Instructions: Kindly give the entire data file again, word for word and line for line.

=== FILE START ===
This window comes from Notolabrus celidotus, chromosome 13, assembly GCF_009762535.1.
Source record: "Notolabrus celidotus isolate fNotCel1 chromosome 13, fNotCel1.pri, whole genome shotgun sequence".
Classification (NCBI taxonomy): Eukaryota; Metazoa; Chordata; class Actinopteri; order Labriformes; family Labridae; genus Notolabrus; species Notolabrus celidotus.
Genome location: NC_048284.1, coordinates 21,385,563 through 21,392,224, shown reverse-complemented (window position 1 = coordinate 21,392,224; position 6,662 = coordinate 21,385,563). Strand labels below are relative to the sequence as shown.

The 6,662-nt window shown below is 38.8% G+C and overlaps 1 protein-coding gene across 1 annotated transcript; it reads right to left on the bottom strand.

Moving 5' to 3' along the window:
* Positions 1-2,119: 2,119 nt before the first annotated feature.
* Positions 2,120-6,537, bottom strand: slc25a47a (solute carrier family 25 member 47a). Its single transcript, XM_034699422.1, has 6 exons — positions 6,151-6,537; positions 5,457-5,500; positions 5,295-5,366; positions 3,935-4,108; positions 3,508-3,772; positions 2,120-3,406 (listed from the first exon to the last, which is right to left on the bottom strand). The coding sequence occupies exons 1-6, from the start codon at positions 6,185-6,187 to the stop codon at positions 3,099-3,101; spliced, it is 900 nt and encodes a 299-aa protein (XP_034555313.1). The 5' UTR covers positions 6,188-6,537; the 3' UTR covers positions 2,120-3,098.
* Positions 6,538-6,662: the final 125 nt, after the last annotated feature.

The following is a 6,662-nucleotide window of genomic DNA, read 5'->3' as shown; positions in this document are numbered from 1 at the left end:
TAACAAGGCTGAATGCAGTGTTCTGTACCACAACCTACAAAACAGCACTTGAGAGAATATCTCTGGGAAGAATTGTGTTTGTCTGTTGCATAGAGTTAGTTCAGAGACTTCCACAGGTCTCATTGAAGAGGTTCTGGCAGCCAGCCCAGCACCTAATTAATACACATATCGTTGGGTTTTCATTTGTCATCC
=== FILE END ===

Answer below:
This window comes from Notolabrus celidotus, chromosome 13, assembly GCF_009762535.1.
Source record: "Notolabrus celidotus isolate fNotCel1 chromosome 13, fNotCel1.pri, whole genome shotgun sequence".
Classification (NCBI taxonomy): Eukaryota; Metazoa; Chordata; class Actinopteri; order Labriformes; family Labridae; genus Notolabrus; species Notolabrus celidotus.
Genome location: NC_048284.1, coordinates 21,385,563 through 21,392,224, shown reverse-complemented (window position 1 = coordinate 21,392,224; position 6,662 = coordinate 21,385,563). Strand labels below are relative to the sequence as shown.

The 6,662-nt window shown below is 38.8% G+C and overlaps 1 protein-coding gene across 1 annotated transcript; it reads right to left on the bottom strand.

Moving 5' to 3' along the window:
* Positions 1-2,119: 2,119 nt before the first annotated feature.
* Positions 2,120-6,537, bottom strand: slc25a47a (solute carrier family 25 member 47a). Its single transcript, XM_034699422.1, has 6 exons — positions 6,151-6,537; positions 5,457-5,500; positions 5,295-5,366; positions 3,935-4,108; positions 3,508-3,772; positions 2,120-3,406 (listed from the first exon to the last, which is right to left on the bottom strand). The coding sequence occupies exons 1-6, from the start codon at positions 6,185-6,187 to the stop codon at positions 3,099-3,101; spliced, it is 900 nt and encodes a 299-aa protein (XP_034555313.1). The 5' UTR covers positions 6,188-6,537; the 3' UTR covers positions 2,120-3,098.
* Positions 6,538-6,662: the final 125 nt, after the last annotated feature.

The following is a 6,662-nucleotide window of genomic DNA, read 5'->3' as shown; positions in this document are numbered from 1 at the left end:
TAACAAGGCTGAATGCAGTGTTCTGTACCACAACCTACAAAACAGCACTTGAGAGAATATCTCTGGGAAGAATTGTGTTTGTCTGTTGCATAGAGTTAGTTCAGAGACTTCCACAGGTCTCATTGAAGAGGTTCTGGCAGCCAGCCCAGCACCTAATTAATACACATATCGTTGGGTTTTCATTTGTCATCC